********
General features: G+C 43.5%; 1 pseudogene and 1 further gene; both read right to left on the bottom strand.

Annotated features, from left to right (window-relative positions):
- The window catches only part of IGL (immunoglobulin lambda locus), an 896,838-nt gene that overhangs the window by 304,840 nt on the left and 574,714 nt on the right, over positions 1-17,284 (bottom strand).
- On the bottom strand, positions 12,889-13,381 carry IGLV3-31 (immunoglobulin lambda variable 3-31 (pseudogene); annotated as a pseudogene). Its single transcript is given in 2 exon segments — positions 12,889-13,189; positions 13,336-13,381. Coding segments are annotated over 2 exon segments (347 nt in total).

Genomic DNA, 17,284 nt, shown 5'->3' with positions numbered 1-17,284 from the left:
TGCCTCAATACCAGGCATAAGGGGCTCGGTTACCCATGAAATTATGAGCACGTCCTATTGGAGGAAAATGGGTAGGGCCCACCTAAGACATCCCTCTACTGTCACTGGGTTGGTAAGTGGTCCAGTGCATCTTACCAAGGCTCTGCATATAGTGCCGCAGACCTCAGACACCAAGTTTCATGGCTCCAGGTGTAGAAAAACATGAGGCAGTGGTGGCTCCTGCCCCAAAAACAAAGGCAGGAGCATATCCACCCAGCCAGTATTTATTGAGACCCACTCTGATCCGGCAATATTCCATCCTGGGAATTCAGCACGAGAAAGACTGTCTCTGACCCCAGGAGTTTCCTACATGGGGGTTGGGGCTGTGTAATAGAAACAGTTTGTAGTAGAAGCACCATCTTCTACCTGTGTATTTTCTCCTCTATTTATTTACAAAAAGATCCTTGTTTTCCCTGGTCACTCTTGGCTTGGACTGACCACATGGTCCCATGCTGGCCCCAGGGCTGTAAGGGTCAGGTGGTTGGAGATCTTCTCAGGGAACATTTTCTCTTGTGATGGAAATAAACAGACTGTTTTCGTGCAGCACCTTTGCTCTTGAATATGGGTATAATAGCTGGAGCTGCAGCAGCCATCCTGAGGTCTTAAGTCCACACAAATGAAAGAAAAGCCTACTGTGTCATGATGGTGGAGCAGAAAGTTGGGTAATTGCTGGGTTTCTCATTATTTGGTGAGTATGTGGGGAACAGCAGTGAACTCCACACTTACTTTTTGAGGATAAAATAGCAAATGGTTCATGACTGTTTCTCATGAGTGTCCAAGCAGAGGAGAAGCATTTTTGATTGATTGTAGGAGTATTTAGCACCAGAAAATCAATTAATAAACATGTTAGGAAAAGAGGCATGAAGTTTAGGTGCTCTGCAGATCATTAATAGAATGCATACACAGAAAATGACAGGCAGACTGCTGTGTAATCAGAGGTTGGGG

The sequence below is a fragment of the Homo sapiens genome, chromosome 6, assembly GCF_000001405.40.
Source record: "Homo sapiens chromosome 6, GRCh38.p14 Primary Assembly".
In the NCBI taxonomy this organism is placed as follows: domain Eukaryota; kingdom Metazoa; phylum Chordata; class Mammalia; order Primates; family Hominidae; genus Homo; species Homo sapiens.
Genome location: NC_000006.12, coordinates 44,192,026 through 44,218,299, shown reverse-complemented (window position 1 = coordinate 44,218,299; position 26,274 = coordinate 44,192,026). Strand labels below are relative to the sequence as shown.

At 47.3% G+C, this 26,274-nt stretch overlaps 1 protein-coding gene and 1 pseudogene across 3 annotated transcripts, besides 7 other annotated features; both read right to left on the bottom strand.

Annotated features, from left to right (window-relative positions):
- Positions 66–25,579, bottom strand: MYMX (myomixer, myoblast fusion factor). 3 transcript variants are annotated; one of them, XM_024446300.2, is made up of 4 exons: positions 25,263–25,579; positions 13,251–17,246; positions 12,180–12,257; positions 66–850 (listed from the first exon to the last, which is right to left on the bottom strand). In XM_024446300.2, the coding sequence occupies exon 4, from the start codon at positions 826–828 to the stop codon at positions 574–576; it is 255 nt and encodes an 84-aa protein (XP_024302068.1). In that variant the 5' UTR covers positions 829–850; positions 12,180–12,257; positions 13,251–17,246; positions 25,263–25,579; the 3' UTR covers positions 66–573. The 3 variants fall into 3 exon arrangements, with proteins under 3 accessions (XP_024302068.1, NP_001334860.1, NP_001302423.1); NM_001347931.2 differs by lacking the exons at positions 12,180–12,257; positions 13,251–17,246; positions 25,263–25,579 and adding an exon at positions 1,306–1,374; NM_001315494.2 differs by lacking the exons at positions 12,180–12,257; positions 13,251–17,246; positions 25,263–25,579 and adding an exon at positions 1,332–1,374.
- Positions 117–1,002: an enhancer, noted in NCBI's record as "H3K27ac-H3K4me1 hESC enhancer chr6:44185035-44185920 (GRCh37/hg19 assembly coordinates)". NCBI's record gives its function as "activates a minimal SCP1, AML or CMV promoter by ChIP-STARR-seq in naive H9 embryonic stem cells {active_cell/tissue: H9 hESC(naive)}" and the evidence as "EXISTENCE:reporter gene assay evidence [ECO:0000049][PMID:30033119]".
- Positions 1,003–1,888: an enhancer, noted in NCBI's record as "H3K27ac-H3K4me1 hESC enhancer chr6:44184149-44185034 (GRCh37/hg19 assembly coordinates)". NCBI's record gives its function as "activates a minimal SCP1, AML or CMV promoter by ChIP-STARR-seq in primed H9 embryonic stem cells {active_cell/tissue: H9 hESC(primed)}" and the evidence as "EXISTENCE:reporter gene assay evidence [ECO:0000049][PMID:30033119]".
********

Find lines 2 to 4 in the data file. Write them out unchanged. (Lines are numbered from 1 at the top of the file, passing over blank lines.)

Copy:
Annotated features, from left to right (window-relative positions):
- The window catches only part of IGL (immunoglobulin lambda locus), an 896,838-nt gene that overhangs the window by 304,840 nt on the left and 574,714 nt on the right, over positions 1-17,284 (bottom strand).
- On the bottom strand, positions 12,889-13,381 carry IGLV3-31 (immunoglobulin lambda variable 3-31 (pseudogene); annotated as a pseudogene). Its single transcript is given in 2 exon segments — positions 12,889-13,189; positions 13,336-13,381. Coding segments are annotated over 2 exon segments (347 nt in total).